DTEK’s CEO updates rebuilding progress of Ukraine’s energy/electricity sector
In a weekly online briefing on Monday, DTEK CEO Maxim Timchenko discussed Ukraine’s energy security. He provided an update on energy sector operations and restoration of electricity supply amid the Russian invasion. The briefing took place in Davos, Switzerland, where DTEK arranged several business meetings.
Among the key points he delivered, Timchenko said that Ukraine is the number one topic at Davos, focusing on the country’s role in the future, particularly regarding energy security. A critical part of energy security is renewables. DTEK is leading the “30 by 2030” initiative, which aims to build 30-GWy renewables capacity in Ukraine by 2030 as a significant part of Ukraine's rebuilding plan. “We believe Ukraine can become a benchmark for renewable technology, implementing new technology and business models,” said Timchenko. The initiative will enable Ukraine to replace Russian energy sources, helping the EU to redesign its energy security.
Ukrainian energy sector outlook. In Ukraine, there are currently around 696 settlements still without electricity, impacting about 641,000 people. The worst-affected areas are in the Donetsk region (332,000 people), Luhansk (128,000 people) and Kharkiv (91,000 people).
The government of Ukraine has halted regulation of gasoline and diesel prices, so market operators can saturate the country with the necessary reserves. The EU plans to allocate €300 billion to accelerate the abandonment of Russian energy. This was stated by the President of the European Commission, Ursula von der Leyen, in Brussels when she announced the REPowerEU action plan.
Citigroup analysts predict that, due to the sharp rise in natural gas prices this year, Russia may receive a record $100 billion from the EU in 2022, which is almost twice as much as in 2021. That means more money for Russia to continue to wage war in Ukraine.
DTEK Group operations. Since the beginning of the war, 33 DTEK employees have been killed, 72 are wounded, and one is missing. However, since Feb. 24, DTEK's emergency crews have restored power supplies to more than 1.6 million Ukrainian homes. On May 18, DTEK restored the company's power lines and substations that had been destroyed, resulting in 100% electricity supply to the liberated Kyiv region's settlements.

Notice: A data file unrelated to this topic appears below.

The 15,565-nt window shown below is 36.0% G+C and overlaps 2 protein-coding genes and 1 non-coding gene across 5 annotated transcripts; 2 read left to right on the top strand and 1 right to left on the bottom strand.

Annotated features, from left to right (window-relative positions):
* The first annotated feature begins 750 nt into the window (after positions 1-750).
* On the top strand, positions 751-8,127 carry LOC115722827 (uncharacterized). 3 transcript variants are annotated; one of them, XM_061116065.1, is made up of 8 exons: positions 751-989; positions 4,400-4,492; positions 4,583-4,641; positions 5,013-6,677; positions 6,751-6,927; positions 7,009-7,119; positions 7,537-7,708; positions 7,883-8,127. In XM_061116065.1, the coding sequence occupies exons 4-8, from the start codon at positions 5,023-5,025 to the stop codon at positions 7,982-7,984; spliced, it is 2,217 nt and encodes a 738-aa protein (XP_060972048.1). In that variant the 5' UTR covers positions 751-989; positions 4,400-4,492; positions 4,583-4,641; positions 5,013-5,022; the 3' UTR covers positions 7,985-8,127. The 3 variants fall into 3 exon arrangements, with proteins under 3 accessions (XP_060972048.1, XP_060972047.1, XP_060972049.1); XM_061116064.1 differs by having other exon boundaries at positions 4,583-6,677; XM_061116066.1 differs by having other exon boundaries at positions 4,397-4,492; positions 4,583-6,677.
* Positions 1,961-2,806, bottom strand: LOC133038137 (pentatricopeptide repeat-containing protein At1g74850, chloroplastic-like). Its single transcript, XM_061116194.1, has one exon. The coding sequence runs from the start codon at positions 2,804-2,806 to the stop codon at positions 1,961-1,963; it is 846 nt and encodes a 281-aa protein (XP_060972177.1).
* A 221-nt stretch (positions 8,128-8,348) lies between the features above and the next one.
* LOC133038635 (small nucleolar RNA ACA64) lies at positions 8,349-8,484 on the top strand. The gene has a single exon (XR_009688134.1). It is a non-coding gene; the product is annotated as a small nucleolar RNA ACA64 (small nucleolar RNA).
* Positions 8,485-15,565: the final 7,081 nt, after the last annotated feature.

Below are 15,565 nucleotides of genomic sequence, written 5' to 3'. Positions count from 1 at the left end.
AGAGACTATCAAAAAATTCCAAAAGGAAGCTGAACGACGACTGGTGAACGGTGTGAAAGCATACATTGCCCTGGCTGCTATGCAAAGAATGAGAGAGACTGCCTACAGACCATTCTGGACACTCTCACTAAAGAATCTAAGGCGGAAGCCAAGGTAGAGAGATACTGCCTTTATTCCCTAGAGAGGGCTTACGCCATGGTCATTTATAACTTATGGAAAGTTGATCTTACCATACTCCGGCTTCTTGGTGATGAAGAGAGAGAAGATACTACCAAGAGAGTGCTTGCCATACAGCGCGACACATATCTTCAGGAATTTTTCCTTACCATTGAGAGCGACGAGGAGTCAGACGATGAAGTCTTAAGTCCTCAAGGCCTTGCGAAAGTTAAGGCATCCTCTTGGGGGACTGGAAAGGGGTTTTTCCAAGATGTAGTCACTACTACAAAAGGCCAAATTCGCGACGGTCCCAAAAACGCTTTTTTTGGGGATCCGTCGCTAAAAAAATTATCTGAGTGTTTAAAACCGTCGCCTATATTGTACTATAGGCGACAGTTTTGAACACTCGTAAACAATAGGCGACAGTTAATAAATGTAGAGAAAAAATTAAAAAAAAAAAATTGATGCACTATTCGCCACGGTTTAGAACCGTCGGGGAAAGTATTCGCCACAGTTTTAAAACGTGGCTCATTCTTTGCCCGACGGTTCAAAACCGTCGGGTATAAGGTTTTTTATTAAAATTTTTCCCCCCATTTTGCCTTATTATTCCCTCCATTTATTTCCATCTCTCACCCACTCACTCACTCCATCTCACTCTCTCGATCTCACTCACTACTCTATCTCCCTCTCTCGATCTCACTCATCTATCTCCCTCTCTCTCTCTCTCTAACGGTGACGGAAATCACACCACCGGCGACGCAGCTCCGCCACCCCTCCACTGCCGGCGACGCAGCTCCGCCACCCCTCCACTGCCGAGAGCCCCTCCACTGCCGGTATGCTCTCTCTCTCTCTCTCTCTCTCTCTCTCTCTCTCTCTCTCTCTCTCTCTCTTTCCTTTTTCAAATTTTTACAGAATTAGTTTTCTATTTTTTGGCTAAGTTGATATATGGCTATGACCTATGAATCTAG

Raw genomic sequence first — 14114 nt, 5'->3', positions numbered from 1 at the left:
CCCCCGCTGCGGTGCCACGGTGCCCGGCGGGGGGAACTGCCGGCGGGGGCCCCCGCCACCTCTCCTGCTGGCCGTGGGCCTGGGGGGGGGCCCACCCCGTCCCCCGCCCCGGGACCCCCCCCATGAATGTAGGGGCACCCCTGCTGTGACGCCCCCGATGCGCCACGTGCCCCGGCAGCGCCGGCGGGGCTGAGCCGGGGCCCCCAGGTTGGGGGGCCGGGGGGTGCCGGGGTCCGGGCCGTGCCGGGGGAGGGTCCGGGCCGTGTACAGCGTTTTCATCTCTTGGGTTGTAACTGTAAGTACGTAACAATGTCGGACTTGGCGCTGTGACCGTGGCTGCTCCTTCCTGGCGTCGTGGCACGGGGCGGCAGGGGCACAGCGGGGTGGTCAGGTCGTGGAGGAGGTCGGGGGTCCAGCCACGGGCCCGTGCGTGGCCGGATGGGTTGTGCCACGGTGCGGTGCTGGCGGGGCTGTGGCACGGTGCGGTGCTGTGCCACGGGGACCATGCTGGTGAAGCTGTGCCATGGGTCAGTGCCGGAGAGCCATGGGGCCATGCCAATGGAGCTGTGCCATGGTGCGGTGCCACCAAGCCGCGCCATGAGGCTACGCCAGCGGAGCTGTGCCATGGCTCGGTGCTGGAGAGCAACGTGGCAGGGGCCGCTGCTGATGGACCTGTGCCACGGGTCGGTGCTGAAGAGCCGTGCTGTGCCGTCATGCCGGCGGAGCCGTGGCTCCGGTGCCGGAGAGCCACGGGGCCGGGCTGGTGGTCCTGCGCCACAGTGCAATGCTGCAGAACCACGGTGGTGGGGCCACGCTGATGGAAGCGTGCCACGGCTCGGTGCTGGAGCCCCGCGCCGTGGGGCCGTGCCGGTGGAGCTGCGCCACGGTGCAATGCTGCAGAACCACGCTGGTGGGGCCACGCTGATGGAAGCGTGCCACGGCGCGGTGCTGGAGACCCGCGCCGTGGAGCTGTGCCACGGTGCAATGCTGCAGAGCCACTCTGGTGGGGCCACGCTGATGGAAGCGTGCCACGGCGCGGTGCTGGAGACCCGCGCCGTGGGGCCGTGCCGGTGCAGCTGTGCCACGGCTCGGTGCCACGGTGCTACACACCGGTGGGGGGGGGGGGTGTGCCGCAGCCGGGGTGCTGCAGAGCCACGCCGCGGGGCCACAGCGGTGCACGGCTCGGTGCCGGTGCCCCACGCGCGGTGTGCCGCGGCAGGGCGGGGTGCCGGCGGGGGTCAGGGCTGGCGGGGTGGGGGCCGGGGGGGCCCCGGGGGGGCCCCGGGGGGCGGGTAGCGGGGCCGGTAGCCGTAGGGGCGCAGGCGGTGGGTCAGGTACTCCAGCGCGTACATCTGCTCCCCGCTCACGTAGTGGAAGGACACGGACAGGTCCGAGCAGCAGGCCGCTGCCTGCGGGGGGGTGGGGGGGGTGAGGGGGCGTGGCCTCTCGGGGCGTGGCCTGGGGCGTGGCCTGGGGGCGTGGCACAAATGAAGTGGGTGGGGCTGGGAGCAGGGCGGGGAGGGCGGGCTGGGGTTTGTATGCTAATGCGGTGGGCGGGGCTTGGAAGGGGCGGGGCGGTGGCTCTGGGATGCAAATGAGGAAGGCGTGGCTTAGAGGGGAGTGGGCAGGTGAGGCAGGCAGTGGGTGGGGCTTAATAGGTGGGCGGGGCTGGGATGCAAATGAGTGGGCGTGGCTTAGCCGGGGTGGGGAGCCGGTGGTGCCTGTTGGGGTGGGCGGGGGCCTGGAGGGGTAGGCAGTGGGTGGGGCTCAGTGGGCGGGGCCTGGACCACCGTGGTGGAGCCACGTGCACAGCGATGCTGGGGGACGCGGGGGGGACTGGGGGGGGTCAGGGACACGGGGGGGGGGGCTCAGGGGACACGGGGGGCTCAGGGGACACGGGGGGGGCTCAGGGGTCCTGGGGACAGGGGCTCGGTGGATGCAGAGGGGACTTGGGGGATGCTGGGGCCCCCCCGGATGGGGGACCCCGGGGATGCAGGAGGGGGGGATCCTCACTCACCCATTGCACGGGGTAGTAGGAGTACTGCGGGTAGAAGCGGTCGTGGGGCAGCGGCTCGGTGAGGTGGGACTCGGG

Electricity supply has been restored for more than 260,000 families in the Kyiv region since the start of the war. Since the liberation of the Kyiv region on April 2, power has been restored to approximately 150,000 families in just 45 days at a cost of around $10 million.
Battles continue in Donetsk region. Energy infrastructure is being damaged by shelling on a daily basis. More than 300,000 residents in 277 settlements of the region are currently deprived of electricity supply. Since the beginning of the war, DTEK has provided critical infrastructure companies with $3.3 million worth of electricity, free of charge. Currently, more than 100 institutions in Kyiv, Dnipropetrovsk and Donetsk oblasts receive free electricity. These are medical facilities, military facilities and law enforcement agencies.
DTEK has made the first test supply of 50,000 tons of thermal coal to Poland. Further shipments are limited by Ukrainian and Polish railways, which were not designed for the level of trade that began since the beginning of the war. This trade is going to be of vital importance for the rebuilding of Ukraine. “We will need significant finance, which we want through trade not charity. It is also a major part of rebuilding the EU’s energy security, removing its dependence on Russia,” Timchenko concluded.
Related News ///
FROM THE ARCHIVE ///
Connect with World Oil
Join Our Newsletter ///
Sign-up for World Oil Daily News
Latest News ///More
- OPEC Secretary-General Mohammad Barkindo dies at 63 (7/6)
- The price of frac sand has spiked 150% for Permian oil producers (7/6)
- Set of reports should reveal UK’s full renewable potential (7/5)
- Deadline approaching for 2022 World Oil Awards nominations (7/5)
- Oil prices plummet below $100 as recession risks gain focus (7/5)